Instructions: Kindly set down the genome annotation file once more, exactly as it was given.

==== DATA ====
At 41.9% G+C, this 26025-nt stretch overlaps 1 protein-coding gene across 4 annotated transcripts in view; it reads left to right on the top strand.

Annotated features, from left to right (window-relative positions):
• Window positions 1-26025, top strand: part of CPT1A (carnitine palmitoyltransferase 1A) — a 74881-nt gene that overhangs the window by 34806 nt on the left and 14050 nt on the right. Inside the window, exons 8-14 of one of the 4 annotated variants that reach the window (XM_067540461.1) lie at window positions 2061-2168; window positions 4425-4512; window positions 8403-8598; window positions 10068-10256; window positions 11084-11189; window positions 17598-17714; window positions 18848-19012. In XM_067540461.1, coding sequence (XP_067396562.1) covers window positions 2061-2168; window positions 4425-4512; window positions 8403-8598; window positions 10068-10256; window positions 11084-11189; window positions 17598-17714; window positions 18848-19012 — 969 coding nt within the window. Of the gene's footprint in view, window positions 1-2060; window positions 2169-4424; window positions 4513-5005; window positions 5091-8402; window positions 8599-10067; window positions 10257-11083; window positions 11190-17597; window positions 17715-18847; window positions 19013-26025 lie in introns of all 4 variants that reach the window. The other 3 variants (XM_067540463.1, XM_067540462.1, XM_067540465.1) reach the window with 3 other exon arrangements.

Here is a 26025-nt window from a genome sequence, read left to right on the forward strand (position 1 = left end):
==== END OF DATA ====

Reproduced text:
At 41.9% G+C, this 26025-nt stretch overlaps 1 protein-coding gene across 4 annotated transcripts in view; it reads left to right on the top strand.

Annotated features, from left to right (window-relative positions):
• Window positions 1-26025, top strand: part of CPT1A (carnitine palmitoyltransferase 1A) — a 74881-nt gene that overhangs the window by 34806 nt on the left and 14050 nt on the right. Inside the window, exons 8-14 of one of the 4 annotated variants that reach the window (XM_067540461.1) lie at window positions 2061-2168; window positions 4425-4512; window positions 8403-8598; window positions 10068-10256; window positions 11084-11189; window positions 17598-17714; window positions 18848-19012. In XM_067540461.1, coding sequence (XP_067396562.1) covers window positions 2061-2168; window positions 4425-4512; window positions 8403-8598; window positions 10068-10256; window positions 11084-11189; window positions 17598-17714; window positions 18848-19012 — 969 coding nt within the window. Of the gene's footprint in view, window positions 1-2060; window positions 2169-4424; window positions 4513-5005; window positions 5091-8402; window positions 8599-10067; window positions 10257-11083; window positions 11190-17597; window positions 17715-18847; window positions 19013-26025 lie in introns of all 4 variants that reach the window. The other 3 variants (XM_067540463.1, XM_067540462.1, XM_067540465.1) reach the window with 3 other exon arrangements.

Here is a 26025-nt window from a genome sequence, read left to right on the forward strand (position 1 = left end):